In this, the penultimate novel of The Heroes of Olympus, Rick Riordan sets the scene for a HUGE finale in the last and final book. I’ve had my name on the wait list for this book since I finished The Mark of Athena back in February or whenever the library first let me add my name to the list and I will do the same thing with the final installment, The Blood of Olympus.
This book picks up right where The Mark of Athena left off and keeps filling up details and providing more and more tension before everything snaps between Gaea and the demigods and gods. To be fair the series could end with this book and I wouldn’t be mad as there was a pretty succinct ending to this novel versus many of the other cliff hangers I’ve read before like that at the end of the last novel. This one although much sadder, the characters and readers of the series are growing up, was much more encapsulated.
THERE WILL BE SPOILERS so if you plan on reading these books, I would not recommend reading after this point. There might not be any for this book, but there may be for earlier books in the story, but no promises – this is the fourth book in the series.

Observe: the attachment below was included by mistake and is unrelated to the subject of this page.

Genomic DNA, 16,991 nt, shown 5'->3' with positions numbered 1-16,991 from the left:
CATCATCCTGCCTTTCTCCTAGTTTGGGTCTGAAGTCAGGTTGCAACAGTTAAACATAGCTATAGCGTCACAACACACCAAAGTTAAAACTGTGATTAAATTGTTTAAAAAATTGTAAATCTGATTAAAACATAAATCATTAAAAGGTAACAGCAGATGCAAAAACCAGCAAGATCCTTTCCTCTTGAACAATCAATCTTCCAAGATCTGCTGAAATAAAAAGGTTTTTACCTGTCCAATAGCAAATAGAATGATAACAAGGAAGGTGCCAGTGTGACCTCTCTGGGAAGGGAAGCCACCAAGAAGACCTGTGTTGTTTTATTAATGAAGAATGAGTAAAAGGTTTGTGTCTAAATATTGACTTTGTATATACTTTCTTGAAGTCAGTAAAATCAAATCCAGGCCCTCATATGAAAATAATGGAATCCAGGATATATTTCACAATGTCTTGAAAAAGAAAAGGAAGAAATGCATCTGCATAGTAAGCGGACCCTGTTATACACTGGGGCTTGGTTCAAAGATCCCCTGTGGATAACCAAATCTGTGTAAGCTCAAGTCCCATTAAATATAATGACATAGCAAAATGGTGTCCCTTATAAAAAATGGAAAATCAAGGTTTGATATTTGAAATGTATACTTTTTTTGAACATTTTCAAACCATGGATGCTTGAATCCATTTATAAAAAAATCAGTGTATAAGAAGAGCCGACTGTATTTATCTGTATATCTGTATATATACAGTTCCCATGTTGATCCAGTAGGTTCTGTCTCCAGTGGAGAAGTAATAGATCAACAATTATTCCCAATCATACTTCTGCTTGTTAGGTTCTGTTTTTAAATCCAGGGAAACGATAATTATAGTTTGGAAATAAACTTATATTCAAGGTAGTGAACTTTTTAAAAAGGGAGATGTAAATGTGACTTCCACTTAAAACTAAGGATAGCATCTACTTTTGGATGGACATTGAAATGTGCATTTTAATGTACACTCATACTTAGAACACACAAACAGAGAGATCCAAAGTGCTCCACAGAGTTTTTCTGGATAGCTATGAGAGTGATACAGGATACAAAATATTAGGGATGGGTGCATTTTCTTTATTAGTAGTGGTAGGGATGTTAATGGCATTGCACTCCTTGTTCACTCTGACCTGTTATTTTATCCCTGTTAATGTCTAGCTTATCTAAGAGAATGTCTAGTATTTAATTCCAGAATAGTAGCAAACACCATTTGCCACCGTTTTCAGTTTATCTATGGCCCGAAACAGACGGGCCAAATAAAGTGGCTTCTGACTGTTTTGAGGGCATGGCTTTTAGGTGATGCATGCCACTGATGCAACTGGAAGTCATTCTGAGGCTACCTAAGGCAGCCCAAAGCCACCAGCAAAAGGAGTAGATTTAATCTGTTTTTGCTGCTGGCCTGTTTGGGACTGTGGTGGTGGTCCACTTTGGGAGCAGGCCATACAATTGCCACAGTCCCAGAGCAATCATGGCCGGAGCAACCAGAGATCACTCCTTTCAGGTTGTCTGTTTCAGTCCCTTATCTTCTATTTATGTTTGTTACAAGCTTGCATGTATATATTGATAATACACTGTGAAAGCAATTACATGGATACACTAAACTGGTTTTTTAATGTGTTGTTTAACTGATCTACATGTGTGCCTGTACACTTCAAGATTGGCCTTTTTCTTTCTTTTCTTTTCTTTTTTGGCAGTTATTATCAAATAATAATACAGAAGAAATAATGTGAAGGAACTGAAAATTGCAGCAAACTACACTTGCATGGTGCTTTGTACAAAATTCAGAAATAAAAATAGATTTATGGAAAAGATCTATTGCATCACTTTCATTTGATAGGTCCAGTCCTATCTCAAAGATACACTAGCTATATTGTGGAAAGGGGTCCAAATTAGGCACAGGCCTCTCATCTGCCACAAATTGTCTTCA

Sorry for the long post in advance, it’s been a long time since I’ve read a book about museums and antiquities and I forgot how much I love them and how much they make me think!
This book has been on my to-be-read shelf since July of 2011 and I can’t believe I waited this long to read it! I will never forget my first Anthropology class in undergrad and the professor going off on a tangent about the looting of the museums after the fall of Saddam Hussein. It pretty much guaranteed I would be an Anthropology major. (I later switched to cultural anthropology and focused on gender in the media, but still the people were awesome!) The intrigue, the drama, the affairs and the crimes, it could be a spy novel if it were fiction and not fact! This book will count as a bonus book for my 2013 Mount TBR Reading Challenge.